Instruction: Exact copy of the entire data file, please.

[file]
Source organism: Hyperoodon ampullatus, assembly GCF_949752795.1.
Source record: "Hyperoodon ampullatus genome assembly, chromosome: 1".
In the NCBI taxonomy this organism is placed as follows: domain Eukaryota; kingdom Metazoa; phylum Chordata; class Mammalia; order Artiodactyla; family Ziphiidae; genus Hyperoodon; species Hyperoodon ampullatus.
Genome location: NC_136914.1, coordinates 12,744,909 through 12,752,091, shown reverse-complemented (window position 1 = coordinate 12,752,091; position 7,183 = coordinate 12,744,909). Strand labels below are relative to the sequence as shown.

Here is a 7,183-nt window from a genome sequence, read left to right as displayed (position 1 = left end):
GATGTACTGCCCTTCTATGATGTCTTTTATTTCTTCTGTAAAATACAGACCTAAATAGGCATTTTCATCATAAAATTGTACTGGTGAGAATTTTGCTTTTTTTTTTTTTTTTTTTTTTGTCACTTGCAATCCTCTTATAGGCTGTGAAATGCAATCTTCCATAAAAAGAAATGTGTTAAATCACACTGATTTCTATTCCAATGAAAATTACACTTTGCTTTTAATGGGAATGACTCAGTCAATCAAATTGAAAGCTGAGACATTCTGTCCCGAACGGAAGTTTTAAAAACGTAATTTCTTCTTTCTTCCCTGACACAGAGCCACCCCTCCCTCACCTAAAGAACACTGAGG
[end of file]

Source organism: Hyperoodon ampullatus, assembly GCF_949752795.1.
Source record: "Hyperoodon ampullatus genome assembly, chromosome: 1".
In the NCBI taxonomy this organism is placed as follows: domain Eukaryota; kingdom Metazoa; phylum Chordata; class Mammalia; order Artiodactyla; family Ziphiidae; genus Hyperoodon; species Hyperoodon ampullatus.
Genome location: NC_136914.1, coordinates 12,744,909 through 12,752,091, shown reverse-complemented (window position 1 = coordinate 12,752,091; position 7,183 = coordinate 12,744,909). Strand labels below are relative to the sequence as shown.

Here is a 7,183-nt window from a genome sequence, read left to right as displayed (position 1 = left end):
GATGTACTGCCCTTCTATGATGTCTTTTATTTCTTCTGTAAAATACAGACCTAAATAGGCATTTTCATCATAAAATTGTACTGGTGAGAATTTTGCTTTTTTTTTTTTTTTTTTTTTTGTCACTTGCAATCCTCTTATAGGCTGTGAAATGCAATCTTCCATAAAAAGAAATGTGTTAAATCACACTGATTTCTATTCCAATGAAAATTACACTTTGCTTTTAATGGGAATGACTCAGTCAATCAAATTGAAAGCTGAGACATTCTGTCCCGAACGGAAGTTTTAAAAACGTAATTTCTTCTTTCTTCCCTGACACAGAGCCACCCCTCCCTCACCTAAAGAACACTGAGG